In our teams’ daily scrums, team members are expected to talk for approximately 30 seconds about what they are working on or challenges in their way. Anything longer than that goes to the parking lot, where only those interested will hang around to hear. Not everyone does. In general, people struggle to listen to one person or maintain focus for very long. If people are checking out after 30 seconds, there is not a lot of sense in saying much more. If we understand this, we’ll speak briefly.
Speak More Slowly
Why do we have so much trouble pausing in the course of daily conversational speech or when delivering a presentation? Are we concerned that other people will intervene and not allow us to finish what we are saying (that we didn’t take the time to distill ahead of time)? Or will the break in fluency be interpreted by others as a lack of knowledge or proficiency in the topic that is being discussed?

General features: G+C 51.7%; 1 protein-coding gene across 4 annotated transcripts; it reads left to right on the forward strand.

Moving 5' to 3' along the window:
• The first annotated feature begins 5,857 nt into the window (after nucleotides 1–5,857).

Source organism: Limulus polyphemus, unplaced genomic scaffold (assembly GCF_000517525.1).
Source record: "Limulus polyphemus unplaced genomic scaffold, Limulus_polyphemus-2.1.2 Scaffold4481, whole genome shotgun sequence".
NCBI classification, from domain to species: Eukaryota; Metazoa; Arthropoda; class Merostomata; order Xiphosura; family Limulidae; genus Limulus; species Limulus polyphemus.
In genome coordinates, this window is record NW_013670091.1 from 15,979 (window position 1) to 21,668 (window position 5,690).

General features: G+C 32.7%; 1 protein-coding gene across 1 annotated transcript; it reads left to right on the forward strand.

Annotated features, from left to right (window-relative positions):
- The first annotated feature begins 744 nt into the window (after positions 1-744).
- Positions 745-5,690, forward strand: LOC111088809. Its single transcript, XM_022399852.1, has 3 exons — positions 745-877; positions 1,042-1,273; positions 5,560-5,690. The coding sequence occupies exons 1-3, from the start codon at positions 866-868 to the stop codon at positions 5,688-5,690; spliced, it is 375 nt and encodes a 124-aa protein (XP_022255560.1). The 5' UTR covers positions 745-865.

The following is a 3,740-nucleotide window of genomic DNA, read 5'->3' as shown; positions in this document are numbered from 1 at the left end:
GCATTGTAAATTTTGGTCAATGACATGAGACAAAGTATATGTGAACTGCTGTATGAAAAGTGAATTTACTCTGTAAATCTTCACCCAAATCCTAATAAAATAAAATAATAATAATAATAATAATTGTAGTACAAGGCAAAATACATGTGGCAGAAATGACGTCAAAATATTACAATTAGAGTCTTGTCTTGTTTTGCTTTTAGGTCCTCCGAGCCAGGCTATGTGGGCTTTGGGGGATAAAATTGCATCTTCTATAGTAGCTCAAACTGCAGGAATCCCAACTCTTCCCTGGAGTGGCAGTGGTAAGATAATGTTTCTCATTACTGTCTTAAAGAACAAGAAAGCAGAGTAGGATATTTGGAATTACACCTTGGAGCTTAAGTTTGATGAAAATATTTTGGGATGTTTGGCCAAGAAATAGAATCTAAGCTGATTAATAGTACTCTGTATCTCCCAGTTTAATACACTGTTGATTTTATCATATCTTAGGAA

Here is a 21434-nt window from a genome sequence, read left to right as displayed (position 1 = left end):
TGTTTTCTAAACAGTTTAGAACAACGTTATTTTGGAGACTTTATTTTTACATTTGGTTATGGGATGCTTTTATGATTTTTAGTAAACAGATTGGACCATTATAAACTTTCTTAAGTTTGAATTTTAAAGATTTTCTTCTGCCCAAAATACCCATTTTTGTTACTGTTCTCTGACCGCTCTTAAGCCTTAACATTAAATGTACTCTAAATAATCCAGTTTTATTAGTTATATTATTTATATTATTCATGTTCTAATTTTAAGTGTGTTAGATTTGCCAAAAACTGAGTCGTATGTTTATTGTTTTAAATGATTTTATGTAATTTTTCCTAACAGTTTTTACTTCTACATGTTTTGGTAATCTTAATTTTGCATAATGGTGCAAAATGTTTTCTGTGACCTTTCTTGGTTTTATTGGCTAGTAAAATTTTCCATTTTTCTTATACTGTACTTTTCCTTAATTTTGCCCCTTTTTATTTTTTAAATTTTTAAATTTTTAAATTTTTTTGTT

I think we are just afraid of the quiet nothing. Good public speakers know that no word is ever as effective as the well placed pause.
It can be incredibly helpful to give your words an extra second or two to fully come out of your mouth. Deliberate and intentional pausing is powerful. Periodic pausing allows the person with whom you’re speaking to digest all of the words you’ve just said. Speaking fast creates mistrust, especially when seeking mutual agreement. A slow voice has a calming effect on the listener and creates a tone for collaboration. If we remember this, we’ll slow down and pause a little more.
Listen Deeply — To Others and Yourself
Speaking is only one half of the communication equation. Listening is the other. Think of listening as a gift to the person speaking. We all seek to be fully listened to and understood by others. Listening is a foundational element of building trust and deepening relationships. We all want to be heard, and that’s why we ramble on, wanting to be heard.